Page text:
He does not sleep.
He does not eat. Or speak. Or even breathe. He just sits in his old chair, hollow gaze fixed on the door. Almost as if he’s waiting for someone. Or something.
She is his only companion in that frigid waste. She had come here many months ago, leaving her own life behind, to care for him. He was getting old, but refused to admit it. Every morning, he would rise and go hunting to bring back food. She was a more than capable hunter herself, but he was an exceptionally stubborn man, and so she stayed home, carrying on with her daily chores and cooking for the both of them. She would ask him about the hunt when he came home, and he would tell her, adding his own embellishments where necessary.
That morning, she had felt something wrong. It was colder than usual, with strong, icy winds slicing through the air. Even the fire would not warm their little cabin. She had told him not to go out; they had provisions to last them another week. But he was stubborn as always. The hunt was an almost sacred ritual for him. So he had left in the dim gray light of the day, and when darkness came, it did not bring him back with it.
She was anxious. What had happened? Had he gotten lost? Fallen somewhere? The weather would not have been kind to his old bones. She gathered up some supplies and decided to go in search of him. She had to find him, whatever the risk. As she was preparing to leave, she felt a wave of uneasiness pass through her, followed by a horrific, rotting stench. The door of the cabin opened and he entered. She would have rushed to help him, to inquire about where he was, to see if he was alright. Instead she stood in place, petrified by the sight in front of her.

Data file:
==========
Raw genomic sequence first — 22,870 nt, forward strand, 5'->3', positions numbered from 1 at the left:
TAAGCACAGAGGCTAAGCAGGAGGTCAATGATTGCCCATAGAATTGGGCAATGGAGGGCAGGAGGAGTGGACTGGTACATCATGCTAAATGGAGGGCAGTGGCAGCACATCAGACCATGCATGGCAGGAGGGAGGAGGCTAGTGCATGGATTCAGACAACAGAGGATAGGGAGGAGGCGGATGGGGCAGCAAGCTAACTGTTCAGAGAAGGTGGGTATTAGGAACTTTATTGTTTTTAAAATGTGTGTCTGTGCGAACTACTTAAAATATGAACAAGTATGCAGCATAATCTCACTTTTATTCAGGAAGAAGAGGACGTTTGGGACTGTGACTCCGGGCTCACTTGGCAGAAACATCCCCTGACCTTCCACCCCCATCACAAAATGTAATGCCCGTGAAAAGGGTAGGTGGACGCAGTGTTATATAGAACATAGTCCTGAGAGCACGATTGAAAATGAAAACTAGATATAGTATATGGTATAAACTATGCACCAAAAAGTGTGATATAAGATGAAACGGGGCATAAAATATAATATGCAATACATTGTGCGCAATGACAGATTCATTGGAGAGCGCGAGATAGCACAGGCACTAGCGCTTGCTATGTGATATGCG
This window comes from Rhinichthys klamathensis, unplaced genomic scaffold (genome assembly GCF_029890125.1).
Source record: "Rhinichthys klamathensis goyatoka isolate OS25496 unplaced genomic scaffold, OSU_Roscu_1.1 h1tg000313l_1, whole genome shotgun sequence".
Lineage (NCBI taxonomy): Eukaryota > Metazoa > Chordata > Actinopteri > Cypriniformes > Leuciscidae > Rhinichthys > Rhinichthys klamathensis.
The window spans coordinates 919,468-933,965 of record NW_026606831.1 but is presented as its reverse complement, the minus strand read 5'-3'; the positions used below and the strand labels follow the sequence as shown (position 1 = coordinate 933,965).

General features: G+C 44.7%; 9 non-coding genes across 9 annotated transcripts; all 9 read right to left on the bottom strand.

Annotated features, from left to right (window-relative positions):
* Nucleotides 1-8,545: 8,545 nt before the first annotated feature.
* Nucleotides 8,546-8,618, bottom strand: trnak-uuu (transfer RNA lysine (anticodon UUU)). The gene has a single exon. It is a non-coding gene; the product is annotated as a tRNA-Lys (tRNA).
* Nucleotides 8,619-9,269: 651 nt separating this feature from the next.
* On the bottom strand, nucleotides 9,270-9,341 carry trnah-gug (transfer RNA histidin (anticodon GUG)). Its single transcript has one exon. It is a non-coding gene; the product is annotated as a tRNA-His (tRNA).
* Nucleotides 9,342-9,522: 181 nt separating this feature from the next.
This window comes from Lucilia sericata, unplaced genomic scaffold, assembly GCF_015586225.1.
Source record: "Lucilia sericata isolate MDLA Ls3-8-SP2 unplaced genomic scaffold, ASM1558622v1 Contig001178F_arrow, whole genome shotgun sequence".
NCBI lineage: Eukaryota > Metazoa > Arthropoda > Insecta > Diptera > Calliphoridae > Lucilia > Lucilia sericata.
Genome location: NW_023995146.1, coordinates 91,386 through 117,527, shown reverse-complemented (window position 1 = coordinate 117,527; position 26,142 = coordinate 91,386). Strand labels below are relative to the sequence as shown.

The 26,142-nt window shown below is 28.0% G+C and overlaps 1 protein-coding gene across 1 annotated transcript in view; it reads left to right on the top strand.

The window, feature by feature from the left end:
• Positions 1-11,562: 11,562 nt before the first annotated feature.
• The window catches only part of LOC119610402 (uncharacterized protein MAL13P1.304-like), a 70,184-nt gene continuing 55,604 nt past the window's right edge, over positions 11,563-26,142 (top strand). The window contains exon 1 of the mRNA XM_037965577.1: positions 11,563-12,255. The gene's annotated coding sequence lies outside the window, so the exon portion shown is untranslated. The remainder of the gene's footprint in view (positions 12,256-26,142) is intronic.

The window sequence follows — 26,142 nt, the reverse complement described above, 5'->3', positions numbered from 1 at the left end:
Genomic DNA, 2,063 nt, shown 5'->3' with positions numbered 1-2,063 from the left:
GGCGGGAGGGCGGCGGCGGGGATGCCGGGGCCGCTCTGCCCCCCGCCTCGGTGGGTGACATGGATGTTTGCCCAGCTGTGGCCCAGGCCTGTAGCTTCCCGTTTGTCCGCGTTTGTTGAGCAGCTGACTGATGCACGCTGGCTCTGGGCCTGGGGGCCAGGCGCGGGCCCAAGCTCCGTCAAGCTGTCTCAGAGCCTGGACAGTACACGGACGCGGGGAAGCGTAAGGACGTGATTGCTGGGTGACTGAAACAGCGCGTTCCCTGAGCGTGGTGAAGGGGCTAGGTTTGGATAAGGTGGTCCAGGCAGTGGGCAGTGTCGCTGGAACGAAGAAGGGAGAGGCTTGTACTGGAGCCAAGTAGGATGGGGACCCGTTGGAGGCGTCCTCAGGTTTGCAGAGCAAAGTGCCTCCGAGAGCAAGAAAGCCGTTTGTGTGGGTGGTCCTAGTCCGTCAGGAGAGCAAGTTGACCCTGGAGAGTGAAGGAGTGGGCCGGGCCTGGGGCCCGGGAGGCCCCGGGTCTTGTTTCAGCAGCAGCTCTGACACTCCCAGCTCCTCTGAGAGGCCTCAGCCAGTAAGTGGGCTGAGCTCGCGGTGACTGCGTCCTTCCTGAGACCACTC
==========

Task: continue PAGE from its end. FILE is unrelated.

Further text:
He had come home, but he was not the same man, if he was still a man at all. His skin was dried out and leathery, stretched tightly over his bones, as if he had been mummified for centuries. His face was gaunt and skeletal, mouth contorted into a ghoulish rictus. And his eyes, his brilliant blue eyes that seemed to twinkle when he told one of his hunting tales, were gone. Empty sockets stared at her listlessly, and yet, she felt they saw more than she could imagine. She wanted to scream, but her voice was buried deep inside her. As she fought the nausea that was threatening to overtake her, he latched the door, walked over to his old wooden chair and sat down, eyeless gaze fixed on the entrance of the cabin.
That is how it has been for the past three days. She tries to search for some sense of normalcy, carrying out her daily chores and cooking meals for both of them. She leaves a plate for him at the table. But he does not eat. She tries talking to him, trying to understand what has happened. But he does not speak.
He just sits in his chair, hollow gaze fixed on the door. Almost as if waiting for someone. Or something.
He does not sleep.
She dares not sleep.